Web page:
DJ and 89.3 The Current host Jake Rudh is celebrating 16 years of hosting his regular Transmission dance party. Photo by Nate Ryan/MPR

DJ and 89.3 The Current host Jake Rudh is celebrating 16 years of hosting his regular Transmission dance party. Photo by Nate Ryan/MPR

Best Picks March 23–April 5

Birthday music

Jake Rudh has been spinning tunes and getting people to hit the dance floor for 16 years.

If you haven’t seen him behind a DJ booth at his weekly Transmission dance party, you’ve likely at least heard Rudh’s voice over the past five years during his weekly show on 89.3 The Current. In April, Rudh will celebrate Transmission’s sweet 16 while also wishing First Avenue a happy 47th birthday with a dance party in the mainroom.

For Rudh, an “absolutely music-obsessed guy” and a Fulton neighborhood resident, the famed club has always been a backdrop for his career in music.

Rudh first went to First Avenue during his late teenage years when he worked as a REV-105 intern, a gig that had Rudh on the stage, throwing T-shirts into screaming crowds at all-ages parties. Rudh would see his first rock concert at First Avenue with a show from English indie rock band The Charlatans in 1991. The love affair hasn’t ended.

“First Avenue truly is a home away from home,” he said.

The relationship has come full circle now that Rudh has performed at the venue many times over the years. Though he’s been close to selling out the roughly 1,500-person mainroom throughout his career — including coming just a few dozen tickets short during Transmission’s 15th anniversary event last year — his first sold-out First Avenue show came during Rudh’s “Let’s Go Crazy” tribute to Prince last summer, which spawned a total of three sold-out nights to keep up with fans of the Purple One flying into town. In addition to being a veteran DJ, Rudh is also a VJ with plenty of music videos by the late musician, a figure who played an important role for Rudh while he grew up in the ’80s and ’90s.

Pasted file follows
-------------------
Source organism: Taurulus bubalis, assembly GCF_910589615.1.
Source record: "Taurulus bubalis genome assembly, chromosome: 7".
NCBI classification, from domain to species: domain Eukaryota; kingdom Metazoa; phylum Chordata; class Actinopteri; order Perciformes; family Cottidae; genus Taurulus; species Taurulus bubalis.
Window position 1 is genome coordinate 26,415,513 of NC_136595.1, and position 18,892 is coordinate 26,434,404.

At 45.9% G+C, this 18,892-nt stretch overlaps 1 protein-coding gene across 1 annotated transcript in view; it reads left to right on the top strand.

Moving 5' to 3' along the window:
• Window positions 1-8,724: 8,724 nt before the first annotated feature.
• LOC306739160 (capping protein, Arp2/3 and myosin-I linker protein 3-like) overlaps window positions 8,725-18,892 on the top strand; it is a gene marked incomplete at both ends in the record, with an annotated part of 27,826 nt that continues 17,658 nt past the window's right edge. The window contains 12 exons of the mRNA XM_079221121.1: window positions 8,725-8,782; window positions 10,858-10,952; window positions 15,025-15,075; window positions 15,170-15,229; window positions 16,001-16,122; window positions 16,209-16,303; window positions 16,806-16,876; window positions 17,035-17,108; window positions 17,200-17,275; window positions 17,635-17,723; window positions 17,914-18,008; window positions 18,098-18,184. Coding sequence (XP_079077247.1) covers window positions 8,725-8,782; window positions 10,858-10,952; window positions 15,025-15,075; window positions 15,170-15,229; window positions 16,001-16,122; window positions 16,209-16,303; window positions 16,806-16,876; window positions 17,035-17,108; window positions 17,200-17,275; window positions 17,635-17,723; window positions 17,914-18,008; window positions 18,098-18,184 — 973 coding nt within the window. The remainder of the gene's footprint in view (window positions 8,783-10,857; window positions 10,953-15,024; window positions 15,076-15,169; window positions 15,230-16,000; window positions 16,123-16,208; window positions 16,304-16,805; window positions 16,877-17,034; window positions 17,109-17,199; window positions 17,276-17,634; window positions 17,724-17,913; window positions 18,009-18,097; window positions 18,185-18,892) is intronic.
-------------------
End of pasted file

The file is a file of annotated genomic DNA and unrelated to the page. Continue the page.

Of course, knowing the self-identified anglophile, the loss of David Bowie just months earlier had already left its mark on Rudh.

“Both of those artists are on a plateau that few can reach. To lose both of them was just a punch to the gut times 10,” he said.

During his nearly 20 years as a DJ, Rudh has had the opportunity to play with his heroes, acting as a musical emissary for Minneapolis for some of the greats: Clem Burke, drummer for the pioneering new wave band Blondie (Rudh was a drummer growing up); The Smiths bassist Andy Rourke; and Chan Poling of The Suburbs, one of Minneapolis’ most influential punk rock bands.

Despite booking big names, Rudh and his regulars are the highlight of most Transmission nights. Rudh said he walks into a Transmission without a single song pre-planned. Instead, he caters each night of Transmission to the audience. Typically, the first hour or so when people are just getting to the bar — be it a regular night at Clubhouse Jäger or another venue — will feature more experimental tracks. Beyond that, about 15 or 20 tracks will be requests, on average.

“The biggest thing for me is being able to read the floor and play requests. My personal challenge is trying to weave those into my regular set,” he said. “I do love to tell stories with my sets.”